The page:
While New Year celebrations seem like a distant memory, people around the world will now be preparing for the Chinese New Year.
The biggest event on the calendar in China, Chinese New Year celebrates the beginning of the new Lunar calendar.
But why does China follow the lunar calendar and how do people celebrate? This is what you need to know.
When in Chinese New Year 2021?
In 2021, Chinese New Year falls on 12 February.
Why does China celebrate the Lunar New Year?
The new moon calendar dates do not correlate with a traditional Gregorian calendar - instead it changes dates but always falls some time between 21 January and 20 February.
The Lunar calendar celebrates its first new day when a new moon appears, a theory which is more than 5,000 years old.
This calendar has 12 Chinese zodiac animal signs, known as Ben Ming Nian, and these rotate every year, as opposed to every month like in the Gregorian calendar.
The zodiac signs include the rat, ox, tiger, rabbit, dragon, snake, horse, goat, monkey, rooster, dog and pig.
Each year has a different sign, meaning each person is represented by one of the 12 animals.
However, the years run from the end of January one year to the beginning of February in the next.
The worshipping of animals is called zoolatry, and dates back to the Qin dynasty more than 2,000 years ago.
February 2021 will start the year of the Ox, the year of the Rat (2020) will come to an end.
The year you are born is supposed to be the unluckiest for you, so people born in previous Ox years may face bad luck this year - according to Chinese astrology.
What does the year of the Ox represent?
The Ox has traits of strength, reliability, fairness and conscientiousness, as well as inspiring confidence in others.
This means those born in the year of the Ox - 2021 as well as 1961, 1973, 1985, 1997, 2009 also share these traits - according to the Qin legend.
They are also thought to be calm, patient, methodical and trustworthy - although also very opinionated, strong-willed and potentially stubborn.
Lucky numbers for people born in the year of the Ox include one, four and lucky colours include white, green and yellow.
How do people celebrate Chinese New Year?
Millions of people all over the world celebrate Chinese New Year in their communities and families.
Before the celebrations begin, people deep clean their homes as on the day itself it is back luck to sweep or clean in case you sweep the good luck for the year ahead out of your home.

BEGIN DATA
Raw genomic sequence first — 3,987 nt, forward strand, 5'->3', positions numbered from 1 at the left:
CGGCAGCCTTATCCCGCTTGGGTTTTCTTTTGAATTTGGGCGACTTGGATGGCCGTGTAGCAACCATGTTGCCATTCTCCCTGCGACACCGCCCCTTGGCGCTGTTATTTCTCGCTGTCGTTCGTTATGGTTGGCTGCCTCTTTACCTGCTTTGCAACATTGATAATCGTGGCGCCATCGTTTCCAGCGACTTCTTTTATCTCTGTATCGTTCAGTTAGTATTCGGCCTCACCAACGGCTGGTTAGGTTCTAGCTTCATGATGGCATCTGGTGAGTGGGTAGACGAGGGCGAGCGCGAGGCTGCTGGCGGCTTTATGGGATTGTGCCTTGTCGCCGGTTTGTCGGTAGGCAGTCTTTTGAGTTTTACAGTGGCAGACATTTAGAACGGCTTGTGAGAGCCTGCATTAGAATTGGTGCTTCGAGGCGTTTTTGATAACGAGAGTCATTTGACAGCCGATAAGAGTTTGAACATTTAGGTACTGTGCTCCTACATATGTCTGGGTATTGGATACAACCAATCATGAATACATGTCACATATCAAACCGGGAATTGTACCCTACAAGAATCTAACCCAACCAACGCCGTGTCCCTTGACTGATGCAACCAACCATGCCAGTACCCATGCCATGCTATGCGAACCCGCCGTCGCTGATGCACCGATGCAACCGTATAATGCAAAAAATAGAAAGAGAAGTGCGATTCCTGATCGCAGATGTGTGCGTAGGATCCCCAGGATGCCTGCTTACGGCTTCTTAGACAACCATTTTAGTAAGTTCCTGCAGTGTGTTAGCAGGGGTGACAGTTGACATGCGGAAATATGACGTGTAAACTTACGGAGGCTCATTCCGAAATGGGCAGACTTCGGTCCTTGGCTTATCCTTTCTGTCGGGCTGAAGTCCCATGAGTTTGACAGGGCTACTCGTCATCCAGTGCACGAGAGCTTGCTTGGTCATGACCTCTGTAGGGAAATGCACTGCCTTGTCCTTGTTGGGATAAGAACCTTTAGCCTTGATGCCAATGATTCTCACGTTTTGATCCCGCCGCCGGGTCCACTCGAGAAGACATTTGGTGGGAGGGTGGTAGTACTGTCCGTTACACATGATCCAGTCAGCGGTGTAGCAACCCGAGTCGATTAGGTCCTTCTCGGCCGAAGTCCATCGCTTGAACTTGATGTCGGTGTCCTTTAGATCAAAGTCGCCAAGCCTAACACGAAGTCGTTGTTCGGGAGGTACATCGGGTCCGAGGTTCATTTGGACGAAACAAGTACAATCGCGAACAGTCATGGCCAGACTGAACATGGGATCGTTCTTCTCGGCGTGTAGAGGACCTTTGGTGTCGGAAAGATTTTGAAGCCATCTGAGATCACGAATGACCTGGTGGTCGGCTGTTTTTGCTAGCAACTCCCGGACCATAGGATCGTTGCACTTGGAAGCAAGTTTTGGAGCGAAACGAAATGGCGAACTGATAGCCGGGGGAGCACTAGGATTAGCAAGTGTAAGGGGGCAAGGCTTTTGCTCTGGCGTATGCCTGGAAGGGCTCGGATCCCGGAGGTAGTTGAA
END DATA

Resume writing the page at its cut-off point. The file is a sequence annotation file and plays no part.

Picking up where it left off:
The celebrations are also called the spring festival in Chinese culture, and businesses and schools close much like they do in the UK at Christmas.
People come together to celebrate with food and parties - noodle soup is a tradition as the noodles are thought to bring luck.
Parades and performances are usually held too, including beautifully decorated dragons, people in traditional costumes and fireworks.
The colourful lights and bang of fireworks are supposed to ward off evil spirits.
Chinese people may also decorate their homes with red lanterns and decorations.
How will it be celebrated in 2021?
In 2021, Chinese public holidays will fall on 11-17 February, celebrations will begin on 12 February and end on 22 February.
In previous years, celebrations would have taken place in the streets but this may not be the case due to coronavirus restrictions
London’s annual Chinese celebration - the biggest in the world outside of Asia - will also be halted this year, due to current UK government guidelines.
Despite the lack of celebrations, families will probably still have traditional dinner in their homes, including fish and dumplings on New Year’s Eve to encourage prosperity and noodle soup on New Year’s day.
People will dress in bright colours as black and white are thought to be bad omens, and women will stay at home throughout New Year’s Day as going out is also thought to bring misfortune to ladies.
It’s a tradition on Chinese New Year for people not to wash their hair or clothes on 12 February either. The date also celebrates the God of Water, and so water is spared
In addition, hair has the same pronunciation as ‘fa’ in ‘facai’ which means ‘to become wealthy’, and no one wants to “wash one’s fortune away” for the year ahead.